Tuesday, May 12, 2009

Google Search]ology

Just finished listened to the Google Webcast Search]ology and was very excited about the technology that was conveyed. While there were a number of things revealed, easily the one that made me want to jump out of my seat was Google Squared. This technology will be revealed through Google Labs later this month, but the demo looked absolutely amazing. Instead of returning results in the normal short paragraph type style that we have come to expect of Google, Google Squared will return results in a table-like format with rows and columns like a spreadsheet. Not only can the user add rows and columns, but they will be able to modify individual cells with other search results if the data present in them is not up to par with the user's expectations. (As a data fanboy, I actually let out a little yell in my empty workspace. Thankfully, no one was here to make fun of my geeky bliss.)

One of the questions asked at the end addressed the possibility of there being a danger of Google using data without actually referring searchers to the websites that the data is referencing. Marissa Mayer (who actually presented Google Squared) responded that Google wants to take the web and transform it into something that could possibly be more useful than the actual websites where the data came from, but that they would still heavily site the reference sites where the data came from thus still driving click throughs to the source site. Unfortunately, when the online question was asked as to when this would be available, Marissa responded with a nondescript "Official word is later this month." I can't wait!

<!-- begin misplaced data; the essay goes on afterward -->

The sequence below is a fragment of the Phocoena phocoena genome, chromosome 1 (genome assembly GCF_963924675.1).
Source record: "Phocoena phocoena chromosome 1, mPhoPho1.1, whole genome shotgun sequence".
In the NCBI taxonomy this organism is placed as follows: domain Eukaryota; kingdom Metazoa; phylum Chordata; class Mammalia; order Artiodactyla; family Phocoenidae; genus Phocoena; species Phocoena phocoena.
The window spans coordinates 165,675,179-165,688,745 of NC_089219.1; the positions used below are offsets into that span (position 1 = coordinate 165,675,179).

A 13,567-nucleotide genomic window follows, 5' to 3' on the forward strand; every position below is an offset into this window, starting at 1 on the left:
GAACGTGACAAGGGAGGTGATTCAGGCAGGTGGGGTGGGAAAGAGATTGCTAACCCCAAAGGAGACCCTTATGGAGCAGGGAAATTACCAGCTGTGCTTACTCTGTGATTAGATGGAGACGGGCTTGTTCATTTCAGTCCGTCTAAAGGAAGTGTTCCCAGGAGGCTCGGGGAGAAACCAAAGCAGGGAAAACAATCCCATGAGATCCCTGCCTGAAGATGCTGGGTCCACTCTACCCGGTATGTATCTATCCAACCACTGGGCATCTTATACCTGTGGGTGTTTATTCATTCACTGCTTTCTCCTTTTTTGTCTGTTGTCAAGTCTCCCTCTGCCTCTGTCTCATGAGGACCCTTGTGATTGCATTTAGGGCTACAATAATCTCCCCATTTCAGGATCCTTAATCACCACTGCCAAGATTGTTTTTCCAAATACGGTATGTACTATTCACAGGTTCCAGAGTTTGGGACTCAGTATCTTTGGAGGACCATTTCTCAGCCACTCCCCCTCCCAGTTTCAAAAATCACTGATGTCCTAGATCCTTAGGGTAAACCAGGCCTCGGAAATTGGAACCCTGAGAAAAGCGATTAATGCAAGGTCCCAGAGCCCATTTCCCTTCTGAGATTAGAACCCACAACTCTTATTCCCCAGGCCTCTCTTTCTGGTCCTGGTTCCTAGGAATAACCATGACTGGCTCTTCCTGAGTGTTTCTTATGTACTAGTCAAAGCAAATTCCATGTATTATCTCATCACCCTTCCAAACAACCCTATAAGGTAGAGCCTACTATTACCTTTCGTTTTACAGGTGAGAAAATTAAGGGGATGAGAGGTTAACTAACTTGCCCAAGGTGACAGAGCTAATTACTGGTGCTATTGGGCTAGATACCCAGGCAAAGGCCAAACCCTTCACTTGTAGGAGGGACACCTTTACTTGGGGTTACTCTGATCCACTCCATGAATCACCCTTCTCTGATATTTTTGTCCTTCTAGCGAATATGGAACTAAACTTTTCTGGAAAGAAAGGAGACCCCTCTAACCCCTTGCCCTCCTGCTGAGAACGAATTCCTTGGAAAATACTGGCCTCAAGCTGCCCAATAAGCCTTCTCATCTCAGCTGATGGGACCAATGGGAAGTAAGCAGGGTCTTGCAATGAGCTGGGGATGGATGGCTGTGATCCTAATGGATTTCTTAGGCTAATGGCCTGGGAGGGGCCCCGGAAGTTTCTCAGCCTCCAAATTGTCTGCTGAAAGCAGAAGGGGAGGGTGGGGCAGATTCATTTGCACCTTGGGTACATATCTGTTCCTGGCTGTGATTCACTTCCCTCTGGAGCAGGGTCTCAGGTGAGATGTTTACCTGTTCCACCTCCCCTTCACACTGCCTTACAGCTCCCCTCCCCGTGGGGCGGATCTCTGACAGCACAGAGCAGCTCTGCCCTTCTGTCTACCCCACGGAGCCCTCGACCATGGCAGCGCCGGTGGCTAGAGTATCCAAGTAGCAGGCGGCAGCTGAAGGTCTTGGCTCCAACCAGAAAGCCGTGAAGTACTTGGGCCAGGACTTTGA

Another comment made by Marissa was "We are always striving for the ideal or perfect search engine." One of the attendees picked up on this with their question: How much closer are you to this? She replied "I think search is really in its infancy. While we are proud of google there is a long way to go. ... It has awakened to me how very far away we are. ... While we are really proud of what we have done, it just shows how big the search space really is and how exploratory[?] it is." [? used to indicate that I'm not sure if that was the word used.]

Another really exciting search, while not as useful in my daily life but certainly more fun, was Google Stars. Think Google Maps but of the night sky. Sounds mildly interesting at face value until you saw how the application interacted with an Android enabled phone. Using location and position information, the user can hold the phone up to the sky and the phone knows where they are pointing. It acts like a window to the sky and displays the sky behind the phone with the stars, constellations, and names on the screen. That is fairly amazing to me. Also, users can search for particular places (in the demonstration, they searched for Gemini) and a circle with an arrow appears. The arrow tells the user where to move the phone, for example up and to the right, so that the phone is used as a finder for where the object is located in the sky. Tell me that isn't cool!

One last technology that looked not only useful but fun was the Google Wonder Wheel. This application shows a topic diagram with the main topic in the center and related topics at the end of spokes. The user can select one of the spokes to recenter the view. This looks useful in that it will help users dig into topics and find related ones much easier than previously they were able to do. Being a data visualizer, I loved the fact that it was very visually based and not just text.

I believe Udi Manbar, the first presenter, summed up the entire presentation nicely when he said this: Every five years is science fiction. ... You haven't seen nothing yet.

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